He is quiet for the rest of the ride.

With Beek retrieved, we’re on the final leg of this epic drive home, and I remind Felix, “Now, Daddy’s going to be in charge of bedtime tonight.”


“Mama’s going out for a little while.”

“Why are you goin’ out?”

“I’m going to see a friend.”

He is quiet for a while.

“I just hate that you’re going out.”



For Glory and Hershey’s Kisses

In the house where I work, there are two pottying locations for the preschoolers in the house, both of whom, as of last week, were digging in their heels at the idea of leaping into that brave new world of character branded undies.

The one on the second floor is a potty seat on the toilet in the kid’s bathroom. It’s from Baby Bjorn, and is trés cushy for their tiny tushie.  I know, ergonomically designed potty seats? Yes.

The one on the first floor is more the toddler chamber pot model, also from Baby Bjorn. Because I am basically a selfish creature, and am glad I live in a culture that flushes its waste, I am loathe to encourage its use.

Both kids have tried (and by tried? I mean sat their naked bottoms down for a glorified story hour) a couple of times, but at work? No one is having any success.

Felix has had a few moments of potty glory at home, but I refuse to turn this blog into a potty training diary, so I’ll gloss over that. Those successes, however, combined with the fact that at work the reward for producing on the potty is a Hershey’s Kiss, brings us to Friday’s sad tale.

It’s nearly time for naps, and Betty has secluded herself in a corner of the room, playing quietly with some of Felix’s cars. On her face, an expression best understood as Pooping Face. Felix is expending the last of his energy reserves running the fifty foot track around the oversized sectional. He is a ping-ponging particle of exhaustion in the pre-nap time super collider, and we are nowhere near miles under Geneva.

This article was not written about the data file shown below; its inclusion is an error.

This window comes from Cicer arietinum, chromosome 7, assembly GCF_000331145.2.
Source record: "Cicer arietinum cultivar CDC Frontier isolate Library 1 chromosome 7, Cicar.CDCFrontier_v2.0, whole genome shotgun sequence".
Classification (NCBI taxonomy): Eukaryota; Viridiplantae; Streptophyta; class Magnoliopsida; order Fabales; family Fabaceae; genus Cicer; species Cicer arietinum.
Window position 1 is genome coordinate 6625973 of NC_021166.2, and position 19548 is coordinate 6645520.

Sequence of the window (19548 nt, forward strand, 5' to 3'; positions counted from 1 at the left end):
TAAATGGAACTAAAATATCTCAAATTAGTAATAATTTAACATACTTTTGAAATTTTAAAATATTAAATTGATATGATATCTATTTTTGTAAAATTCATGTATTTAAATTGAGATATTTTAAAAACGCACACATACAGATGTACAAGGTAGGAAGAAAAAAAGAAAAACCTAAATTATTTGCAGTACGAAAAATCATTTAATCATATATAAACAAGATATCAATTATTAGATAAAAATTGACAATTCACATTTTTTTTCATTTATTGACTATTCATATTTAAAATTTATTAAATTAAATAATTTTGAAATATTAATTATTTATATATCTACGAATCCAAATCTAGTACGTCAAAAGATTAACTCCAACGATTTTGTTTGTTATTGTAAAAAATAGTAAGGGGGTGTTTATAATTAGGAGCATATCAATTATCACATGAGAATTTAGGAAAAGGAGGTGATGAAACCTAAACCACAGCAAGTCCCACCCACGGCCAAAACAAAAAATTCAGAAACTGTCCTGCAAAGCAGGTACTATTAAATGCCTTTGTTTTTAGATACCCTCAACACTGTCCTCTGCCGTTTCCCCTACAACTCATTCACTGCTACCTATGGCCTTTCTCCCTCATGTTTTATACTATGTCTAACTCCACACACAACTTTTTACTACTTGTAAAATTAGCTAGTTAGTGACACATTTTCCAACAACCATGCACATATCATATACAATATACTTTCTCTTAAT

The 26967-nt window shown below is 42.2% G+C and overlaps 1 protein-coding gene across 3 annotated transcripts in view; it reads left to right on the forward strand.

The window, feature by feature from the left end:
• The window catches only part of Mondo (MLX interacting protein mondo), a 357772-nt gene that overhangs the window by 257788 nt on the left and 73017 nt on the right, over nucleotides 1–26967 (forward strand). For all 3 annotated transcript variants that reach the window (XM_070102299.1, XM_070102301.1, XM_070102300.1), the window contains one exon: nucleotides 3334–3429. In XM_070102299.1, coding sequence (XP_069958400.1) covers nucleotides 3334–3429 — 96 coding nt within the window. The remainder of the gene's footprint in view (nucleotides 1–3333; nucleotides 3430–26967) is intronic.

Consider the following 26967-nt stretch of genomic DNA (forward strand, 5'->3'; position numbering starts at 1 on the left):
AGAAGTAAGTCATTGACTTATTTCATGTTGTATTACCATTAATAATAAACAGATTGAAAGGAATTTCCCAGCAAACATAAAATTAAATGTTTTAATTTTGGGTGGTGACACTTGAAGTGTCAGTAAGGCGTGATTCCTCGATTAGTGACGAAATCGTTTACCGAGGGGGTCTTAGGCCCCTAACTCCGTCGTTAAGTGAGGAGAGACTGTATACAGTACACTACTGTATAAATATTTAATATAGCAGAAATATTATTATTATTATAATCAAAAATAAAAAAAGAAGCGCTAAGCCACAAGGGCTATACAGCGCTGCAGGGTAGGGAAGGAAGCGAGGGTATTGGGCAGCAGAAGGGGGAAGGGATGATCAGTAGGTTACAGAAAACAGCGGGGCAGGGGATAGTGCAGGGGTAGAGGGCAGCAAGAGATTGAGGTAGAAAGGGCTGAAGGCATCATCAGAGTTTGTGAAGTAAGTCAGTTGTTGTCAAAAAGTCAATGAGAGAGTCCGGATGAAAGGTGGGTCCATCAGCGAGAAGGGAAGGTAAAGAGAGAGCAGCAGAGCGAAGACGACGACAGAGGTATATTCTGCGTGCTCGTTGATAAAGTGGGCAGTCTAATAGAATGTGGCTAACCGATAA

I am wise to all of this. I am about to suggest we go upstairs, change some Pull-Ups, and get these kids down for naps.

Mrs. C. catches on to the Pooping Face. “Betty, honey, are you pooping? Do you want to sit on the potty?”

A brief raise of Betty’s impressive brow, and then a casual, “Okay.”

Since she’s generally downright mulish about using the potty, Mrs. C. jumps at the opportunity.

Felix thinks ahead several moves, calculates the probability of chocolate, and announces he would like to pee on the potty as well. Of course, we are already moving, a parade of pottying, into the laundry-room-slash-bath on the first floor so that Betty can poop in the potty instead of in her Dora the Explorer Easy-Ups.

I attempt an intervention, as his nap is coming up now, whereas (at the request of Mrs. C.) Betty’s nap is at least a half hour away. I figure if Felix can just hop on, try, succeed or fail, be rewarded if necessary, and then head off to bed, there will be ample time for Betty’s pooping shenanigans. Because with Betty? There are always shenanigans.

Fast forward twenty minutes. Mrs. C is reading stories, Betty’s still on the chamber pot, wee Elmer’s starting to fuss for a nap, and Felix is very quietly approaching critical mass.  He has a genuine desire, fueled by milk chocolate wrapped in silver foil, to pee on the potty. He has a fierce sense of justice. It. Is. His. Turn.